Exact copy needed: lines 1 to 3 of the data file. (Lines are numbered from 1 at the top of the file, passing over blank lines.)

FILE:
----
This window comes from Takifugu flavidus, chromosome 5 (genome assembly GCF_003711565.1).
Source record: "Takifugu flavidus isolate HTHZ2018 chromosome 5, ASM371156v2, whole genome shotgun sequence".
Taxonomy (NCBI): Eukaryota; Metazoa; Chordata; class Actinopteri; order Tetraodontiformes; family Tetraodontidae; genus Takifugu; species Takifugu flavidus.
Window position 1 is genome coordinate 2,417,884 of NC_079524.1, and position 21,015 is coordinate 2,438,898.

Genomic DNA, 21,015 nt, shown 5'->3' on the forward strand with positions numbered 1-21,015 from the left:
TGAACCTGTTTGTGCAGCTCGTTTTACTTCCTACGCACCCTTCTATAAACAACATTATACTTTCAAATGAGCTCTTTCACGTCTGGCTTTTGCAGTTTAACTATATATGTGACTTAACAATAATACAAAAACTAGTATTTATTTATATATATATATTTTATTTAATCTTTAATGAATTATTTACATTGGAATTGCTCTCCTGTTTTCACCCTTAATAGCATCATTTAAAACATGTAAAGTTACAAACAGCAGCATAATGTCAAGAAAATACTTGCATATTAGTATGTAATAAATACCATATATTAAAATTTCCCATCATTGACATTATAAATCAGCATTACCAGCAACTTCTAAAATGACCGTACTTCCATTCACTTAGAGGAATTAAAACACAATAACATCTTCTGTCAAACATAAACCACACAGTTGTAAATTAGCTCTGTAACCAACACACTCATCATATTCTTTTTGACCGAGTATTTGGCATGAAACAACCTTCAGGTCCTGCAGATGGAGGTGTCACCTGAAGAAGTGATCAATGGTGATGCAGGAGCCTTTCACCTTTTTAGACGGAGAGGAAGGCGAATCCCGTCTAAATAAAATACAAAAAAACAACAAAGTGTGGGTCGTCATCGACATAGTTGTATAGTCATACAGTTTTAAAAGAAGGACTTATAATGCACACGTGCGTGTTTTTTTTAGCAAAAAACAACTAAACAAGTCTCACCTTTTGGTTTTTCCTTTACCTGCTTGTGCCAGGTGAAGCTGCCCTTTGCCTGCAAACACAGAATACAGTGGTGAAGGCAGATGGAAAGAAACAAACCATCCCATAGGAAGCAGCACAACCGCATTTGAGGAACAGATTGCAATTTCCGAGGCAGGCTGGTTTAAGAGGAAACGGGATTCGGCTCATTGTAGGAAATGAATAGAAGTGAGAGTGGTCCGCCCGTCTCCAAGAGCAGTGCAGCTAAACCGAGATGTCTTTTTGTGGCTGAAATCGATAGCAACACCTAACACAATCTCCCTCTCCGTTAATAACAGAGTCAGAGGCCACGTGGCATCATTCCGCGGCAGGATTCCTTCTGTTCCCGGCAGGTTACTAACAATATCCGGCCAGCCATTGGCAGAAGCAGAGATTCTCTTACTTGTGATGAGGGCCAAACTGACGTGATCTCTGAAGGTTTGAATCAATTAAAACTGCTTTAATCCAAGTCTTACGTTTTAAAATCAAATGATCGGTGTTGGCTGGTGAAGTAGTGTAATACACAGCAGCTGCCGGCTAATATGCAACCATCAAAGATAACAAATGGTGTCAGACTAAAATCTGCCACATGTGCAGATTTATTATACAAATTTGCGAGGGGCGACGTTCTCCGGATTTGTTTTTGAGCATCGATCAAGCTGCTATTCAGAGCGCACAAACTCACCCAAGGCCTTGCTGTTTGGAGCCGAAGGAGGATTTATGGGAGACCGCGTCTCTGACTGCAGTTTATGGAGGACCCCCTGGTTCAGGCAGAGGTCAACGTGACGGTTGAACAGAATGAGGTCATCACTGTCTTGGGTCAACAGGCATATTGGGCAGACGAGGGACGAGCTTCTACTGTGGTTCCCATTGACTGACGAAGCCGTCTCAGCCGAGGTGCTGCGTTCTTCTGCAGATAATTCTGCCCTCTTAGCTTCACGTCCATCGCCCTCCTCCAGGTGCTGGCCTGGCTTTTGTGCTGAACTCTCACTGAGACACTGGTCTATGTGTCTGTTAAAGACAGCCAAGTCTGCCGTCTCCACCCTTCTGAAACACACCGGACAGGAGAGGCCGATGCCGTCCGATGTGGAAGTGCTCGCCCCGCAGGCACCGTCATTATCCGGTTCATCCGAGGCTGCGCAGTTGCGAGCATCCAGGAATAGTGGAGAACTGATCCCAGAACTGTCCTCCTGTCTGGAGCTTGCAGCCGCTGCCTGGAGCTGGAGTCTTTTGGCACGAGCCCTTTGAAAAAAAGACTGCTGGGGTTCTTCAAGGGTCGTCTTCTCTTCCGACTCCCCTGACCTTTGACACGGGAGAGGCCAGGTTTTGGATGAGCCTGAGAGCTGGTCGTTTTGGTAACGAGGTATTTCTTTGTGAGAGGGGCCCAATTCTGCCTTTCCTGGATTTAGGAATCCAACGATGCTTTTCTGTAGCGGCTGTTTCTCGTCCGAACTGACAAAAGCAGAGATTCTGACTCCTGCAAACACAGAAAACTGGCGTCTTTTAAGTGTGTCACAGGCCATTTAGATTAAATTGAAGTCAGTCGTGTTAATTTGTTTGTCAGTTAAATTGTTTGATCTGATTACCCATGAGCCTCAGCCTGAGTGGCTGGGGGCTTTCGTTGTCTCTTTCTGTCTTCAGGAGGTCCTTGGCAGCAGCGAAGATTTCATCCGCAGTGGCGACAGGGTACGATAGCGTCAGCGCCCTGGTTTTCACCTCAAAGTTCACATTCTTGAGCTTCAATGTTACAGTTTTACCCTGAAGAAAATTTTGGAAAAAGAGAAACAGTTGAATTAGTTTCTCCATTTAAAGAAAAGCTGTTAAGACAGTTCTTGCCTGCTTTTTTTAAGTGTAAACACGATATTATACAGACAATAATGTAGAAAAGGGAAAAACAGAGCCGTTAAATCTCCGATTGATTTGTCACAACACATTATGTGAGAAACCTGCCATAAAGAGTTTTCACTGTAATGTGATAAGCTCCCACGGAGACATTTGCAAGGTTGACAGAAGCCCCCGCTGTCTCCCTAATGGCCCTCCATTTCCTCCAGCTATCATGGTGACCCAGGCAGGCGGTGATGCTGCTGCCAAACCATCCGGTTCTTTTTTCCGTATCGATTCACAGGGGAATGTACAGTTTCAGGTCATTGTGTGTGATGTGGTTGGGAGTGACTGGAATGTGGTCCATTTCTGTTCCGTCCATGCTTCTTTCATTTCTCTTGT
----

This window comes from Takifugu flavidus, chromosome 5 (genome assembly GCF_003711565.1).
Source record: "Takifugu flavidus isolate HTHZ2018 chromosome 5, ASM371156v2, whole genome shotgun sequence".
Taxonomy (NCBI): Eukaryota; Metazoa; Chordata; class Actinopteri; order Tetraodontiformes; family Tetraodontidae; genus Takifugu; species Takifugu flavidus.